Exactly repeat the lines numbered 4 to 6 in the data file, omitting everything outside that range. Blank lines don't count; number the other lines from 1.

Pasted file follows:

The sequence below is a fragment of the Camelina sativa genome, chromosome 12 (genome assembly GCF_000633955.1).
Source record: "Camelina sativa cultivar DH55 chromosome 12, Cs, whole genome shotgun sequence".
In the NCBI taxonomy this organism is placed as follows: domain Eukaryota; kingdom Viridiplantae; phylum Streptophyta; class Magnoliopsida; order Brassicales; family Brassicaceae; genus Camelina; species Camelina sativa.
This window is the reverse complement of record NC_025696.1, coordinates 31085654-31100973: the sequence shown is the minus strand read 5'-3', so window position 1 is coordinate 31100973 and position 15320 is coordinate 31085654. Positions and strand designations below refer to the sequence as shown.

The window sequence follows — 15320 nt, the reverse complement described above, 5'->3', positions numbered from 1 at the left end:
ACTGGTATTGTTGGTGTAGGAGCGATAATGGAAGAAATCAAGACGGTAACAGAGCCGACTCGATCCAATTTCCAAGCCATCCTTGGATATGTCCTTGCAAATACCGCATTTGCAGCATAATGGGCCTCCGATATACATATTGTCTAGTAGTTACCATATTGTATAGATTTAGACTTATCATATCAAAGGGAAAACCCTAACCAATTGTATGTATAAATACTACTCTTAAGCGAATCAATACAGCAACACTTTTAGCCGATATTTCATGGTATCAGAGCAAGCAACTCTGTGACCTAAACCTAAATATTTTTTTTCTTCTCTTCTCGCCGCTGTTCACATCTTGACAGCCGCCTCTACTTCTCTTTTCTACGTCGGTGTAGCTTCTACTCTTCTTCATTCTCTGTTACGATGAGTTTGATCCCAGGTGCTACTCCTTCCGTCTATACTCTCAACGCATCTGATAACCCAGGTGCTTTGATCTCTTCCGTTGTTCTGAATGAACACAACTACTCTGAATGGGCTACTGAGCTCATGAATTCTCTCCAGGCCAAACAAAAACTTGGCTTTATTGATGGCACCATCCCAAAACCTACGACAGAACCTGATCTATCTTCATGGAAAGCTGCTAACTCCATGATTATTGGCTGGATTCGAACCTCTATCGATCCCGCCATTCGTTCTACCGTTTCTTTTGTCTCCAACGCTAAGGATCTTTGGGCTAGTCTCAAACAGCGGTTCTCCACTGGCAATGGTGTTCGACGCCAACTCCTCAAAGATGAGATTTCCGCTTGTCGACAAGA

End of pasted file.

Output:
This window is the reverse complement of record NC_025696.1, coordinates 31085654-31100973: the sequence shown is the minus strand read 5'-3', so window position 1 is coordinate 31100973 and position 15320 is coordinate 31085654. Positions and strand designations below refer to the sequence as shown.

The window sequence follows — 15320 nt, the reverse complement described above, 5'->3', positions numbered from 1 at the left end:
ACTGGTATTGTTGGTGTAGGAGCGATAATGGAAGAAATCAAGACGGTAACAGAGCCGACTCGATCCAATTTCCAAGCCATCCTTGGATATGTCCTTGCAAATACCGCATTTGCAGCATAATGGGCCTCCGATATACATATTGTCTAGTAGTTACCATATTGTATAGATTTAGACTTATCATATCAAAGGGAAAACCCTAACCAATTGTATGTATAAATACTACTCTTAAGCGAATCAATACAGCAACACTTTTAGCCGATATTTCATGGTATCAGAGCAAGCAACTCTGTGACCTAAACCTAAATATTTTTTTTCTTCTCTTCTCGCCGCTGTTCACATCTTGACAGCCGCCTCTACTTCTCTTTTCTACGTCGGTGTAGCTTCTACTCTTCTTCATTCTCTGTTACGATGAGTTTGATCCCAGGTGCTACTCCTTCCGTCTATACTCTCAACGCATCTGATAACCCAGGTGCTTTGATCTCTTCCGTTGTTCTGAATGAACACAACTACTCTGAATGGGCTACTGAGCTCATGAATTCTCTCCAGGCCAAACAAAAACTTGGCTTTATTGATGGCACCATCCCAAAACCTACGACAGAACCTGATCTATCTTCATGGAAAGCTGCTAACTCCATGATTATTGGCTGGATTCGAACCTCTATCGATCCCGCCATTCGTTCTACCGTTTCTTTTGTCTCCAACGCTAAGGATCTTTGGGCTAGTCTCAAACAGCGGTTCTCCACTGGCAATGGTGTTCGACGCCAACTCCTCAAAGATGAGATTTCCGCTTGTCGACAAGA